Films about English high society at the turn of the 20th century are always welcomed by the American public who are inclined to feel smug at viewing the overly polite and hypocritical demeanor of the English who would probably not behave so strictly if no one were watching.
Oscar Wilde Portrait by Napoleon Sarony - Wikimedia
“An Ideal Husband” was written by Oscar Wilde in 1895 and reflects the tenor of the times in that country. An interesting sidebar was inserted into the film in its early stages, showing an audience attending Oscar Wilde’s other very famous play “The Importance of Being Earnest.” The audience cried out for the author at the play’s ending, and Oscar Wilde (portrayed by Michael Culkin) came on stage and addressed the audience. This minor incident might have been overlooked by the viewer except that one of the actors on stage spoke about “the importance of being earnest.”
A marvelous cast prevented this film from droning on endlessly. Rupert Everett, Minnie Driver, Cate Blanchett, Julianne More and Jeremy Northam were a brilliant ensemble aided by impeccable wardrobes of the period which captured this viewer’s fancy, wanting to see more.
Julianne Moore - Wikimedia
The Chilterns are Highly Respected
Sir Robert Chiltern (Jeremy Northam) and his wife, Lady Gertrude (Cate Blanchett), are highly respected in the community. Sir Robert is a member of the House of Commons and is known and loved for his integrity, honesty, and high ideals. Lady Gertrude also values these traits in her husband, knowing that their impeccable reputation in the community is their most valued asset.
Sir Robert’s close friend, Lord Arthur Goring (Rupert Everett), was a wealthy bachelor who enjoyed the attention of several women who would love to become Lady Goring. Arthur’s father, Lord Caversham (John Wood), is not happy about his son’s idle lifestyle and urges him to find a wife, and soon. Sir Robert’s sister Mabel (Minnie Driver) has caught Arthur’s eye, yet he is not yet ready to give up his single existence to settle down.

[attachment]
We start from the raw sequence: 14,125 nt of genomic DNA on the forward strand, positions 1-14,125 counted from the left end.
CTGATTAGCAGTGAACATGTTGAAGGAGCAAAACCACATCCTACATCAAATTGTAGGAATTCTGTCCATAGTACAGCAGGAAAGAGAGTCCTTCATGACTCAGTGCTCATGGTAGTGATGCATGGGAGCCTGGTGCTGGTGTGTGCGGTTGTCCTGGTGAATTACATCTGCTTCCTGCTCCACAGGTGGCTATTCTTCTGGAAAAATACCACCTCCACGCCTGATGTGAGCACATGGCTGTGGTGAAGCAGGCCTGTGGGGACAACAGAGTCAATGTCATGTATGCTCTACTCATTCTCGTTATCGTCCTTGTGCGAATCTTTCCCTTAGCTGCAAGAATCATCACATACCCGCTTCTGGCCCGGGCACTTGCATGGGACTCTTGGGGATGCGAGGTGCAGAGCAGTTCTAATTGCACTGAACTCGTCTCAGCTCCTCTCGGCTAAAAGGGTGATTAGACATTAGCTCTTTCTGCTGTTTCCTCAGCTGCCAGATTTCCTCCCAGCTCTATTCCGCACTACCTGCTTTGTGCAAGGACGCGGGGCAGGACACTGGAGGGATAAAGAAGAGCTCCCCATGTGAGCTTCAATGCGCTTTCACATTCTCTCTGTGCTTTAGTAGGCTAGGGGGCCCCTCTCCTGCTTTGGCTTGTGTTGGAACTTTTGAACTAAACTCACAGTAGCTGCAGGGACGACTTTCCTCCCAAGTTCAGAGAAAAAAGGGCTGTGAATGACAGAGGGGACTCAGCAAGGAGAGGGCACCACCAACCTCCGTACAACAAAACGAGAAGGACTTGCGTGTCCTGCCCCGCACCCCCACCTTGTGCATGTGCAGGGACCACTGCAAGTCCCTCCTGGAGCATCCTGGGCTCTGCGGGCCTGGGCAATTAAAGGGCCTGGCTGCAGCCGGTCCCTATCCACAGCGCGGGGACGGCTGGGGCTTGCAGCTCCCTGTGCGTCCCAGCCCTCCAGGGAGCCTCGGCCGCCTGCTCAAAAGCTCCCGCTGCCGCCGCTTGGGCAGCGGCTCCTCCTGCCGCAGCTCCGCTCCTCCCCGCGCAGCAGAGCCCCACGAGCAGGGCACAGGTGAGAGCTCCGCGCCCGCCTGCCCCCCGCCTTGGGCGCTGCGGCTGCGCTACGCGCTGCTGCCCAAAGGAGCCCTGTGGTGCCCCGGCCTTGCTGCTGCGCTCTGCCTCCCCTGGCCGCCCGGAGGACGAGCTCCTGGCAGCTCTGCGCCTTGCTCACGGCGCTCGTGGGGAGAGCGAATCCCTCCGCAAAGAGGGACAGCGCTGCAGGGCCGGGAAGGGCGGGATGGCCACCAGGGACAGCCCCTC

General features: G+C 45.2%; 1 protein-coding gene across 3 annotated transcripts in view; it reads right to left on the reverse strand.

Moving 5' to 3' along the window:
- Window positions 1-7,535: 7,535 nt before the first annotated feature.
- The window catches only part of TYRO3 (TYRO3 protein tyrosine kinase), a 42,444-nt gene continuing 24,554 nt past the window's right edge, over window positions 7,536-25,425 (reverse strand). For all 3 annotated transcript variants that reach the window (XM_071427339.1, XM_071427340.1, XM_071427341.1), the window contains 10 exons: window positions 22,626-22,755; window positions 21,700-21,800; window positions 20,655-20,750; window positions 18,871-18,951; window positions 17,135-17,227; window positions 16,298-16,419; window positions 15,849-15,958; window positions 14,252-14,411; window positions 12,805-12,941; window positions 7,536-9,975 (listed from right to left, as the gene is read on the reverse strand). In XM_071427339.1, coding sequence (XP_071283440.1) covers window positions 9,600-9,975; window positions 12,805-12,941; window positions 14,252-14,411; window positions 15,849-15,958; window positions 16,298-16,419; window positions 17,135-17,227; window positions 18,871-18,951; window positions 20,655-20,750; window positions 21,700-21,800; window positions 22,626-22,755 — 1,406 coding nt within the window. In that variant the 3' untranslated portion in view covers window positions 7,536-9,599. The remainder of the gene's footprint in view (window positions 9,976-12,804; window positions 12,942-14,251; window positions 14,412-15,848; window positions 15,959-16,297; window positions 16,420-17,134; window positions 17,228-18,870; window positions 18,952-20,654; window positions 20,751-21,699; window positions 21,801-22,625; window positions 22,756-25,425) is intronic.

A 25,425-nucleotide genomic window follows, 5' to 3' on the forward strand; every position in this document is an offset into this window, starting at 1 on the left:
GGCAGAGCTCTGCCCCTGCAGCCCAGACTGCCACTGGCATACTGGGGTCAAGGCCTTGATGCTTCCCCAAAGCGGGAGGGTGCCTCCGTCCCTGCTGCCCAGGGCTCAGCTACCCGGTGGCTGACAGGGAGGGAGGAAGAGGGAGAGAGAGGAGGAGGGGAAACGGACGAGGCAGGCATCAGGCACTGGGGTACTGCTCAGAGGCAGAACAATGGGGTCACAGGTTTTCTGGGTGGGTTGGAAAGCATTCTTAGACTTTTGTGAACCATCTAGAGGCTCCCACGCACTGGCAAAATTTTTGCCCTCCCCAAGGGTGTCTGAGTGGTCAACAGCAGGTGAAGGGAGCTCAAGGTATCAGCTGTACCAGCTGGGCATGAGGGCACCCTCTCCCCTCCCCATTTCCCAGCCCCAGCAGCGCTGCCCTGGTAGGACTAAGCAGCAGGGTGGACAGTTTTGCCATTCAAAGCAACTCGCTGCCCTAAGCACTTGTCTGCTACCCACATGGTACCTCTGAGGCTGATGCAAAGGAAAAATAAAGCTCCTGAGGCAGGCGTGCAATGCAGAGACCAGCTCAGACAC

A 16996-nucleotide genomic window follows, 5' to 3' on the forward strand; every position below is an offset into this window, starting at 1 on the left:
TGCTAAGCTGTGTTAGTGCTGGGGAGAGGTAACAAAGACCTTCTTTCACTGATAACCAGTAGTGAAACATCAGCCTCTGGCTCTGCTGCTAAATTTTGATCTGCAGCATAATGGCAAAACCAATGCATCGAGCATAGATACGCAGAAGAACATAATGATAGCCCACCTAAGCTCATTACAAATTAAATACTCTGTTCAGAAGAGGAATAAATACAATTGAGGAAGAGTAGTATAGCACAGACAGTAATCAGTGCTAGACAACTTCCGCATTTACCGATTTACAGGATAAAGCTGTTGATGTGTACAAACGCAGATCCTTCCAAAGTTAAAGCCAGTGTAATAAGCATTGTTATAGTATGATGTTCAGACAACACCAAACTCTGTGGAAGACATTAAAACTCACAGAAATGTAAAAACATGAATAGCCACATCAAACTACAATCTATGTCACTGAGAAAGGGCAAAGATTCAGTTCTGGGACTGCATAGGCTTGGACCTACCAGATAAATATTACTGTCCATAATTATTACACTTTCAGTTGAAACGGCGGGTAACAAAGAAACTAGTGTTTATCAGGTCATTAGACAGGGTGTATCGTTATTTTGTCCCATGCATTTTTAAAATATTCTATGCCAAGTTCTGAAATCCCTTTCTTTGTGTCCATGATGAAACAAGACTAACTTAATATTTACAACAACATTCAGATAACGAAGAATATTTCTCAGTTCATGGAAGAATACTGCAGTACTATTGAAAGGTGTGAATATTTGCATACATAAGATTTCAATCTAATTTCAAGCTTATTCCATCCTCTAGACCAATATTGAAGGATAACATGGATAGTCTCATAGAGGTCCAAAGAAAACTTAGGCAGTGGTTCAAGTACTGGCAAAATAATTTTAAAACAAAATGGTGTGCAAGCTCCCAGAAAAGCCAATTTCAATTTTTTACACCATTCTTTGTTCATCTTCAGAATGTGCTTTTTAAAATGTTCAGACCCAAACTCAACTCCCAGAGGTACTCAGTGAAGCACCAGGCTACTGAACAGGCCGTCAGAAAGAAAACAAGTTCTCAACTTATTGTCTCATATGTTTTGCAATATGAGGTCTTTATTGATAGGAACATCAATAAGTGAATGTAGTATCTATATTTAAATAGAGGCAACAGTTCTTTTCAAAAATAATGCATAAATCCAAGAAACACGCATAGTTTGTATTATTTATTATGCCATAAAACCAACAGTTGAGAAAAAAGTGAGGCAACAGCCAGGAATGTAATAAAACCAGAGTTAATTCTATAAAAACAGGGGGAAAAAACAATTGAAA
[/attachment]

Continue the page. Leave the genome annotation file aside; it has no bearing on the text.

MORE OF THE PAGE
Cate Blanchett - Wikimedia
Enter Mrs. Cheveley
Sir Robert and Lady Gertrude hosted a grand party in the opening scenes, where the more illustrious citizens of that day were seen passing through. One invitee was Mrs. Laura Cheveley (Julianne Moore), whose second husband, the well-known Baron Arnheim, had passed away. Juliette Moore, by the way, was nominated for a Golden Globe for her superb performance in “An Ideal Husband.” She truly stole the show. Her co-star, Rupert Everett, was also nominated for a Golden Globe. The casting of these two in their respective roles was totally brilliant.
We could say that all hell broke loose when Mrs. Cheveley accepted the invitation from the Chilterns. She and Lady Gertrude Chiltern had been classmates years before, and each admitted to disliking the other intensely. Mrs. Cheveley asked Sir Robert if she could have a word with him apart from the other guests, and they withdrew to a drawing room. Mrs. Cheveley asked Sir Robert about the proposal for an Argentine Canal which was to be decided upon by the House of Commons very shortly. Sir Robert related that he would be giving the report of his findings to the House on the coming Thursday. He said that he intended to condemn the scheme in no uncertain terms. He considered it a stock exchange swindle. Mrs. Cheveley asked him to amend the report he planned to give for which she would pay him liberally. She had taken the advice of her late husband, Baron Arnheim, and had invested heavily in the project and did not want to lose what she had put into this venture.